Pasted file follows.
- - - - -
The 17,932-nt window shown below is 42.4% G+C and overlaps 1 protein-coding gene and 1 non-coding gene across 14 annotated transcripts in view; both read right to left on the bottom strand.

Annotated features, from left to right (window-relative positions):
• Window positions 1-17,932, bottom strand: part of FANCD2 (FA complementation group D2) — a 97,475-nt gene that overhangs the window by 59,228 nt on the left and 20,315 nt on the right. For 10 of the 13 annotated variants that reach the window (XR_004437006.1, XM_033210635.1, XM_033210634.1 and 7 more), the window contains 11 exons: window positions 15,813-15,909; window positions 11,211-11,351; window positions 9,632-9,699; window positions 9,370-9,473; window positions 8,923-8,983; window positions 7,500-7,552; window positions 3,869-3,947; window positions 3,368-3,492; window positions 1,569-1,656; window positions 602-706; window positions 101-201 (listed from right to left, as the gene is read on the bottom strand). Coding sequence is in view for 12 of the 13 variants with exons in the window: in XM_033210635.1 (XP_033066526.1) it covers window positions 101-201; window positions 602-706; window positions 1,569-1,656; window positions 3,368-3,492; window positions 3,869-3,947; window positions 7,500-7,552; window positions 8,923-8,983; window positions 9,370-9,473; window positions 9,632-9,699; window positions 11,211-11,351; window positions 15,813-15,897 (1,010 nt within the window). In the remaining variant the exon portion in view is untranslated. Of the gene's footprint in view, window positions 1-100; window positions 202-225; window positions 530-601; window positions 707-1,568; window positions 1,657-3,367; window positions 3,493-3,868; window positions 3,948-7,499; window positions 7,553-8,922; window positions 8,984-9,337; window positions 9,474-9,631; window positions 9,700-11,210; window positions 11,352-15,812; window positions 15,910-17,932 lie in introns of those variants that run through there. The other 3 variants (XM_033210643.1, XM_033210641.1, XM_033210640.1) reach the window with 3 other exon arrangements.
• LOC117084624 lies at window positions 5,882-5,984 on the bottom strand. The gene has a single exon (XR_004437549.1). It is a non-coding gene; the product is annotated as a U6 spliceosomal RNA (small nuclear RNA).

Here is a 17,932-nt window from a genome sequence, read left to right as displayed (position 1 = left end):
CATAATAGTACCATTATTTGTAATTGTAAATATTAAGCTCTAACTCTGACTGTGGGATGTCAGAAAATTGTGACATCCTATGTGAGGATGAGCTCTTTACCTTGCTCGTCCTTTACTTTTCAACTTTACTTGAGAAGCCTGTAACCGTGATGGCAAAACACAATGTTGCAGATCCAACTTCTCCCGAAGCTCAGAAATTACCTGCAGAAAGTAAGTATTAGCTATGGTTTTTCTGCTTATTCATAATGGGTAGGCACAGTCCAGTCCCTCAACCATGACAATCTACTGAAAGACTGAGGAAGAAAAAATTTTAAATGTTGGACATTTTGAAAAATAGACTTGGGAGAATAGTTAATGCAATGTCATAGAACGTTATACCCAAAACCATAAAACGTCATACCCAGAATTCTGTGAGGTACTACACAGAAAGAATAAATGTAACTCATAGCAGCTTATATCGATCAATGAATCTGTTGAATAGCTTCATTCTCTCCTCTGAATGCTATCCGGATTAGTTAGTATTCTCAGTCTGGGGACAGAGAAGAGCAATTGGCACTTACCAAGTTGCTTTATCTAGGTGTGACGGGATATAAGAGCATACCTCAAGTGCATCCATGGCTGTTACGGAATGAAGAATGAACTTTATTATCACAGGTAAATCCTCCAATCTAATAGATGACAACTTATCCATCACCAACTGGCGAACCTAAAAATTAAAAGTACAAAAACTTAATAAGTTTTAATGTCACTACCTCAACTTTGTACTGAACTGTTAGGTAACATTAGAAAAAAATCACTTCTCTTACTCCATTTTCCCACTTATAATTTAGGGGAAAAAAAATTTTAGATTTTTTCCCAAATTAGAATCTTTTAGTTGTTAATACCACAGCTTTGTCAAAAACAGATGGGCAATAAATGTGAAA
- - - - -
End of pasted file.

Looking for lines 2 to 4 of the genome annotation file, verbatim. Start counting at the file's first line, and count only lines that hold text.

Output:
Annotated features, from left to right (window-relative positions):
• Window positions 1-17,932, bottom strand: part of FANCD2 (FA complementation group D2) — a 97,475-nt gene that overhangs the window by 59,228 nt on the left and 20,315 nt on the right. For 10 of the 13 annotated variants that reach the window (XR_004437006.1, XM_033210635.1, XM_033210634.1 and 7 more), the window contains 11 exons: window positions 15,813-15,909; window positions 11,211-11,351; window positions 9,632-9,699; window positions 9,370-9,473; window positions 8,923-8,983; window positions 7,500-7,552; window positions 3,869-3,947; window positions 3,368-3,492; window positions 1,569-1,656; window positions 602-706; window positions 101-201 (listed from right to left, as the gene is read on the bottom strand). Coding sequence is in view for 12 of the 13 variants with exons in the window: in XM_033210635.1 (XP_033066526.1) it covers window positions 101-201; window positions 602-706; window positions 1,569-1,656; window positions 3,368-3,492; window positions 3,869-3,947; window positions 7,500-7,552; window positions 8,923-8,983; window positions 9,370-9,473; window positions 9,632-9,699; window positions 11,211-11,351; window positions 15,813-15,897 (1,010 nt within the window). In the remaining variant the exon portion in view is untranslated. Of the gene's footprint in view, window positions 1-100; window positions 202-225; window positions 530-601; window positions 707-1,568; window positions 1,657-3,367; window positions 3,493-3,868; window positions 3,948-7,499; window positions 7,553-8,922; window positions 8,984-9,337; window positions 9,474-9,631; window positions 9,700-11,210; window positions 11,352-15,812; window positions 15,910-17,932 lie in introns of those variants that run through there. The other 3 variants (XM_033210643.1, XM_033210641.1, XM_033210640.1) reach the window with 3 other exon arrangements.
• LOC117084624 lies at window positions 5,882-5,984 on the bottom strand. The gene has a single exon (XR_004437549.1). It is a non-coding gene; the product is annotated as a U6 spliceosomal RNA (small nuclear RNA).